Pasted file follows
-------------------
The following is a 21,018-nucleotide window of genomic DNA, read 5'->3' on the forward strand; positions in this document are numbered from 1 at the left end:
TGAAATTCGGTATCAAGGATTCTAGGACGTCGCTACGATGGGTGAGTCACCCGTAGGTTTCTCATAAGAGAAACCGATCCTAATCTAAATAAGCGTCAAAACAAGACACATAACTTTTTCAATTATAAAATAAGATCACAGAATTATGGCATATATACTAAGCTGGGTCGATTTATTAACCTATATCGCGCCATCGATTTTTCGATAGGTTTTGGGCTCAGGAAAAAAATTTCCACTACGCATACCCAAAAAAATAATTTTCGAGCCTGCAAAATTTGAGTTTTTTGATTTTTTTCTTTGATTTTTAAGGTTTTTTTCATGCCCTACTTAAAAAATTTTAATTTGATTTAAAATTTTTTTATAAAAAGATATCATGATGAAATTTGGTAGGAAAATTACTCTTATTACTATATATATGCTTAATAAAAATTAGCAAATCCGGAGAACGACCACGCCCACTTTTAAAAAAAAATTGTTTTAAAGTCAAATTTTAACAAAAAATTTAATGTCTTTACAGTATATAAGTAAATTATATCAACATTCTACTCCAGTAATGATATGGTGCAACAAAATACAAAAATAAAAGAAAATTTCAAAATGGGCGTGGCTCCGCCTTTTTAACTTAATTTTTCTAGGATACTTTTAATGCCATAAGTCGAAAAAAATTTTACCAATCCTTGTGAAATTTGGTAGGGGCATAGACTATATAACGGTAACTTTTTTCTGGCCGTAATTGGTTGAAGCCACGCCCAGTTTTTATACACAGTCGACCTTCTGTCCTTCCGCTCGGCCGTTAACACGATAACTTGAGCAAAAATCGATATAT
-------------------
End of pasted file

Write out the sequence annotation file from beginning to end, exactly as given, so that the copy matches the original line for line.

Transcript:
The following is a 21,018-nucleotide window of genomic DNA, read 5'->3' on the forward strand; positions in this document are numbered from 1 at the left end:
TGAAATTCGGTATCAAGGATTCTAGGACGTCGCTACGATGGGTGAGTCACCCGTAGGTTTCTCATAAGAGAAACCGATCCTAATCTAAATAAGCGTCAAAACAAGACACATAACTTTTTCAATTATAAAATAAGATCACAGAATTATGGCATATATACTAAGCTGGGTCGATTTATTAACCTATATCGCGCCATCGATTTTTCGATAGGTTTTGGGCTCAGGAAAAAAATTTCCACTACGCATACCCAAAAAAATAATTTTCGAGCCTGCAAAATTTGAGTTTTTTGATTTTTTTCTTTGATTTTTAAGGTTTTTTTCATGCCCTACTTAAAAAATTTTAATTTGATTTAAAATTTTTTTATAAAAAGATATCATGATGAAATTTGGTAGGAAAATTACTCTTATTACTATATATATGCTTAATAAAAATTAGCAAATCCGGAGAACGACCACGCCCACTTTTAAAAAAAAATTGTTTTAAAGTCAAATTTTAACAAAAAATTTAATGTCTTTACAGTATATAAGTAAATTATATCAACATTCTACTCCAGTAATGATATGGTGCAACAAAATACAAAAATAAAAGAAAATTTCAAAATGGGCGTGGCTCCGCCTTTTTAACTTAATTTTTCTAGGATACTTTTAATGCCATAAGTCGAAAAAAATTTTACCAATCCTTGTGAAATTTGGTAGGGGCATAGACTATATAACGGTAACTTTTTTCTGGCCGTAATTGGTTGAAGCCACGCCCAGTTTTTATACACAGTCGACCTTCTGTCCTTCCGCTCGGCCGTTAACACGATAACTTGAGCAAAAATCGATATAT